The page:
Wednesday, March 16, 2011

9 out of 10 Vote To Recall Miami-Dade Mayor

From the Miami Herald:

Voters swept Miami-Dade Mayor Carlos Alvarez out of office by a stunning margin Tuesday, capping a dramatic collapse for a politician who was given increased authority by voters four years ago to clean up much-maligned county government but was ushered out in the largest recall of a local politician in U.S. history.

The spectacular fall from power comes after two years of missteps, ranging from granting top staffers big pay hikes to construction of a publicly funded stadium for the Florida Marlins to implementation of a property-tax rate increase that outraged an electorate struggling through an ugly recession.

Alvarez tried to fend off ouster by twice filing suit to block a recall vote. After the lawsuits went nowhere, he defended his record in speeches, radio and television appearances and paid advertisements, arguing that he made the tough calls to preserve vital services for residents.

But voters responded by handing the mayor a humiliating defeat: Nearly nine of every 10 voted to remove Alvarez from office.

“The voters have spoken and a time of healing and reconciliation must now begin,’’ Alvarez said in a statement Tuesday night. “No matter which side of the recall issue, one thing is certain: We all care very deeply about this community… I wish the next mayor of Miami-Dade County much success.”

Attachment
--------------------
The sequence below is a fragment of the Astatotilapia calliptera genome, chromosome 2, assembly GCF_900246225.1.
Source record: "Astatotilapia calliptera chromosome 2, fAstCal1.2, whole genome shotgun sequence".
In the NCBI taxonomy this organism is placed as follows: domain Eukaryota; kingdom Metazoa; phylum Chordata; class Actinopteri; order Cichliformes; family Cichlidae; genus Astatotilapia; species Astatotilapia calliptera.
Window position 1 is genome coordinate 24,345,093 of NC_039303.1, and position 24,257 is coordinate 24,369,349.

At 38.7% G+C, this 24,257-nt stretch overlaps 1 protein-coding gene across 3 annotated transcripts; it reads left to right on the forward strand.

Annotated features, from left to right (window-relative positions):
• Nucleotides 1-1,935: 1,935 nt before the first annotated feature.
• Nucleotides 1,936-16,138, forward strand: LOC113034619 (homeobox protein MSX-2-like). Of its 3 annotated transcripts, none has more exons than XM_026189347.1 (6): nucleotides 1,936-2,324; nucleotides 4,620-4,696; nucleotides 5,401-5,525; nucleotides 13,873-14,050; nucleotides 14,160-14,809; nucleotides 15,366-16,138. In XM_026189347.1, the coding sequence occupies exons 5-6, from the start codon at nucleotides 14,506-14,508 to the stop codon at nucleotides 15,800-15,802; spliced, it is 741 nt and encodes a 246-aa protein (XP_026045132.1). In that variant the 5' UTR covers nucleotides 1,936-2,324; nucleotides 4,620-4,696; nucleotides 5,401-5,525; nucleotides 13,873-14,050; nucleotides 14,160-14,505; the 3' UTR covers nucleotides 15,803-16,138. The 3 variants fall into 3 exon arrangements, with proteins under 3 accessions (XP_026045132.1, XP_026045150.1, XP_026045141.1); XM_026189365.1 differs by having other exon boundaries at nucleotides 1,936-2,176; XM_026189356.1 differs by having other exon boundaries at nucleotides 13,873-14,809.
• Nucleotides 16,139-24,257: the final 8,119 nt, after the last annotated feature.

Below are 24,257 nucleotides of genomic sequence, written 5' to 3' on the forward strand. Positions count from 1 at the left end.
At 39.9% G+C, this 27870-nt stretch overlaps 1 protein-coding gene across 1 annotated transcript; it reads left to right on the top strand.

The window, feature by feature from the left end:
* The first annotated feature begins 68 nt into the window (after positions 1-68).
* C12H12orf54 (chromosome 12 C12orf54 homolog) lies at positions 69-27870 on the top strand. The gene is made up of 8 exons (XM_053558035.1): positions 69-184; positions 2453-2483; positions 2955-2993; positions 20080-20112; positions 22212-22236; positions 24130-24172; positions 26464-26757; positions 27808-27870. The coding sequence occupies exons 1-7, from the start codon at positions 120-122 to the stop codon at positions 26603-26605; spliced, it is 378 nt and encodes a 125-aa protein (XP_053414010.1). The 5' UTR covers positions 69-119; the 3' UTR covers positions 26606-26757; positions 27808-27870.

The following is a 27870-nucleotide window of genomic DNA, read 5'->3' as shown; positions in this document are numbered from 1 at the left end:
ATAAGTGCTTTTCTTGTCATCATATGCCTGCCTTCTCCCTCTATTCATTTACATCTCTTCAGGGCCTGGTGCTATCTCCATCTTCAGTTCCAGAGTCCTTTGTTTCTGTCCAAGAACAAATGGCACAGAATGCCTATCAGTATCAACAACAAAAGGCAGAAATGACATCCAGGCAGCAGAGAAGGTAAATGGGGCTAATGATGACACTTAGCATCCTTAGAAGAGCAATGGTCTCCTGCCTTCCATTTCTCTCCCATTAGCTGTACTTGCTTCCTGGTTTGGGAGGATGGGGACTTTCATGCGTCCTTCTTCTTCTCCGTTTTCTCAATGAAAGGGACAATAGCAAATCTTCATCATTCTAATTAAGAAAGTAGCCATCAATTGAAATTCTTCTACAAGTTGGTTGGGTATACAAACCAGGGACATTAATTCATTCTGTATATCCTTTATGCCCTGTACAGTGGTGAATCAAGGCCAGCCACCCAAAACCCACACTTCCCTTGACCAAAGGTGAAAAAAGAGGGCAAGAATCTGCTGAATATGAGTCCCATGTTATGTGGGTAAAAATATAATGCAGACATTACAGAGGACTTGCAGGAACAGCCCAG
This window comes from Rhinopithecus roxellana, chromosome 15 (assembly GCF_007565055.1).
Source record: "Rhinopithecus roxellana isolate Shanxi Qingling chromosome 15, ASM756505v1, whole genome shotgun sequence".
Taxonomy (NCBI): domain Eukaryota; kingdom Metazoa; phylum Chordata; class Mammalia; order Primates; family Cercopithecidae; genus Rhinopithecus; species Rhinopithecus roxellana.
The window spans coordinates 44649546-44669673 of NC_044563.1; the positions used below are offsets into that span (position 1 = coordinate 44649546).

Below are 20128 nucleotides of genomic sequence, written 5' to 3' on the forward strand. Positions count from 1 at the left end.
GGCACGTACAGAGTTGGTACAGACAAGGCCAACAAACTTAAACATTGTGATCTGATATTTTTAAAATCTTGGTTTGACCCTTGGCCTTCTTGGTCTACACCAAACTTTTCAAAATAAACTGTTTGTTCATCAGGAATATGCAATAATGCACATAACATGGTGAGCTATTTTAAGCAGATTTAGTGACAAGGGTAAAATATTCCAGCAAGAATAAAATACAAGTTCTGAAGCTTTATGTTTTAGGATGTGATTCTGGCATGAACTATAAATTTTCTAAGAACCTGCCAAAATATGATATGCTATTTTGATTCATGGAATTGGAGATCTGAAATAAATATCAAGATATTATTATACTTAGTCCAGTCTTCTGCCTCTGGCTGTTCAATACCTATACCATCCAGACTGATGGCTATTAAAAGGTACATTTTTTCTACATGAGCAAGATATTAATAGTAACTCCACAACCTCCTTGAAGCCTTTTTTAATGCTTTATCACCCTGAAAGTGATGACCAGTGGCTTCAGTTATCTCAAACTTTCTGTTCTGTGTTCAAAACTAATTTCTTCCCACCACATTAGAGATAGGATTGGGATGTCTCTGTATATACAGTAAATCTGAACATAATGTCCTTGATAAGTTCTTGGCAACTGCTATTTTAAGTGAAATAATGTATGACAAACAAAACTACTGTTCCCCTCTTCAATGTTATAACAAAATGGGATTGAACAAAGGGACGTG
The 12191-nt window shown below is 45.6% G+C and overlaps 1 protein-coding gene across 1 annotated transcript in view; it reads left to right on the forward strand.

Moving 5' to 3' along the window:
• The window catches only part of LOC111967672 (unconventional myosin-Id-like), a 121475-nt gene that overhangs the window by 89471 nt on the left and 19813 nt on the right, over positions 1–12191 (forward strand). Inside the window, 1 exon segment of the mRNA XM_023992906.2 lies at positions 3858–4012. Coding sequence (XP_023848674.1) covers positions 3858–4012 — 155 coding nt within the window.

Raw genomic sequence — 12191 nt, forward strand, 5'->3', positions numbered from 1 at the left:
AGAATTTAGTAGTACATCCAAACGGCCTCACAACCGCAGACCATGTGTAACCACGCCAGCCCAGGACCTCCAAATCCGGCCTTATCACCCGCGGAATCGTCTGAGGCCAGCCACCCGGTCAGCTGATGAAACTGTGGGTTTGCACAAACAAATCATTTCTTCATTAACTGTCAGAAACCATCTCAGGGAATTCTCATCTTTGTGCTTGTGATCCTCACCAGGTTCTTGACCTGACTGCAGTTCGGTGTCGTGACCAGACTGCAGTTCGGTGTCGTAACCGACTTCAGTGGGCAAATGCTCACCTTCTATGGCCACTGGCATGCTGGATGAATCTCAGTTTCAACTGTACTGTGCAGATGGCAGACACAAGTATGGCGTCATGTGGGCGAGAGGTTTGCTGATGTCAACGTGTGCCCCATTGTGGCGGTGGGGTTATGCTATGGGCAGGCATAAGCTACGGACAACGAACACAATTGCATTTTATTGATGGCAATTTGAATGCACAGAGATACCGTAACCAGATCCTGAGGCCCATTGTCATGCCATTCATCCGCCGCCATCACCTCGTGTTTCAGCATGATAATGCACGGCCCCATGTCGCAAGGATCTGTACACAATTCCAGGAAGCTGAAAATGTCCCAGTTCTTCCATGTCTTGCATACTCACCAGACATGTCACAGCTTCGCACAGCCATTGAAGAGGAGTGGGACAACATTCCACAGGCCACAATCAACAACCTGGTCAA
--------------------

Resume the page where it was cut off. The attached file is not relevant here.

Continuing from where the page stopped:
County Commissioner Natacha Seijas was also recalled.

An overwhelming 88 percent of those who turned out to vote in District 13, which includes Hialeah and Miami Lakes, backed the recall of Seijas, who has ruled over the western county region for 18 years.

The commissioner had mounted a major defense to the recall campaign, angling to differentiate herself from Miami-Dade County Mayor Carlos Alvarez, an unpopular figure also on the ballot who was viewed as more vulnerable to ouster.

Seijas made no public comment Tuesday night. An aide, Terry Murphy, said in an email: “She will not be participating in any media stories about the election results.’’

In a way, I agree with Norman Braman, the power behind the recall effort: this is not a happy event. There are still problems — both financial and ethical — that need to be solved in Miami-Dade, and this is not going to do that. Good luck indeed to the next mayor.